I was surprised to see this move. It might be the best try though – for my opponent, he forces me to calculate accurately, to ensure the safety of my queen, and he gets some counterplay. Unfortunately for him, I saw the forced continuation before I took the pawn on a6.
20.Qxa6 c4 21.d6!
The move I was counting on! This zwischenzug will either allow me to have a strong pin on f6, or take the pawn on c4 with my queen.
The other advantage to playing d5-d6 was that it cleared a square for my c3 knight. Now I have protected the critical e3 square to stop all counterplay from Black.
22…Qc5+ 23.Be3 Qc6 24.Nxf6+ gxf6 25.Qxb6
Cashing in my exchange for a winning endgame. My opponent puts up some resistance, but the two rooks offer too much play for White.
25…Qxb6 26.Bxb6 Rb8 27.a5 Bc6 28.Rfe1 Bb4 29.Re2 Ra8 30.Kf2 Bb5 31.Rc2 Ba6 32.Rd1 Be7 33.Rd7
My opponent is punished for his passivity, and with a rook on the seventh, I have full control over the position.
33…Kf8 34.Rc7 Bd8 35.R7xc4!
Simplification! Eliminating Black’s hold on the light squares, while taking advantage of my soon-to-be doubled pawns. It turns out that the b2 pawn plays an important role in the conversion of this game.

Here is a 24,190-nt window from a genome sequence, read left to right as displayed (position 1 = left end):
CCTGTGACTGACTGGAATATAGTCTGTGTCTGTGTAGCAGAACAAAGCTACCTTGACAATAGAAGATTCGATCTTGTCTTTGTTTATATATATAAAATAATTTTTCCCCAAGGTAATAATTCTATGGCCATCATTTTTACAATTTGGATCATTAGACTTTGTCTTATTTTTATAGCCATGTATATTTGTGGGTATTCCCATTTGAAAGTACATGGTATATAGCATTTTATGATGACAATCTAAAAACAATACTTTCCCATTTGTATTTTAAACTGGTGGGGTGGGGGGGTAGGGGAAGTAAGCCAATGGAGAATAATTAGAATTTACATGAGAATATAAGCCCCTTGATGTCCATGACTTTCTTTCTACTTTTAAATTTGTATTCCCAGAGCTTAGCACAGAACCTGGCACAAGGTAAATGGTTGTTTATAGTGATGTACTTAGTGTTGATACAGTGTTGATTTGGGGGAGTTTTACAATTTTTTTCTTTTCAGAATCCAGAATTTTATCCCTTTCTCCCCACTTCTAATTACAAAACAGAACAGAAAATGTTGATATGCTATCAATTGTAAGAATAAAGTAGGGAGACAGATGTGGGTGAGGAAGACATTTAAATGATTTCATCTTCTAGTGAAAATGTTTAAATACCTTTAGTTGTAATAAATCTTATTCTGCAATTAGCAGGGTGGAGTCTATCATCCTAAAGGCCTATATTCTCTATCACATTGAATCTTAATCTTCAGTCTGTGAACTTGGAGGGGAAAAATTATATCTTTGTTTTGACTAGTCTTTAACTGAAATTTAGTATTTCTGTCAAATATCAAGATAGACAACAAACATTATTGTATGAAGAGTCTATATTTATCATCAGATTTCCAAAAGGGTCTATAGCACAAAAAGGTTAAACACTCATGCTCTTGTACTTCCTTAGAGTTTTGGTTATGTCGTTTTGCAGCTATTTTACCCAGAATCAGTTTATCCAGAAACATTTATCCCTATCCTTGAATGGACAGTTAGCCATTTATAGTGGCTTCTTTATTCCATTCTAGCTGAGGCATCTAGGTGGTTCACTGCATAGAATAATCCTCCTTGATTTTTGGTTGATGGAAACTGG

35…Bxc4 36.Rxc4 Bxb6+ 37.axb6 Rb8 38.Rc6 Ke7 39.b4 h5 40.b5
And Black realizes his dilemma. With the rook on c6 protected, there’s simply no way the king can undermine it. The f6-pawn is also weak, so that makes the conversion rather simple.
40…Ra8 41.b7 Rb8 42.Rc7+ Kd6 43.b6
Continuing to use the same idea. Black allowed me to promote with his next move, but soon Black will be in zugzwang. If 43… h4 44. Ke3, and Black must move his rook since the king has no legal moves, giving me Rc7-c8 with a promotion.
43…Rd8 44.Rc8 Rxc8 45.bxc8=Q
My opponent made me play on till checkmate, but the win is simple.
My opponent really only made two mistakes this game:
1) He didn’t stop my d-pawn push, which allowed me to gain too much time and space.
2) Giving me the protected passed pawn on d5 not only lost a tempo but caused long-term problems throughout the game. Because of the time he lost, it allowed me to march my f-pawn and then squeeze for space.
But the two principle abandoning gaffes were enough to lose this one. My opponent is a relatively strong player for his age, but even this game shows the importance of two basic opening principles: controlling the center and not moving the same piece twice.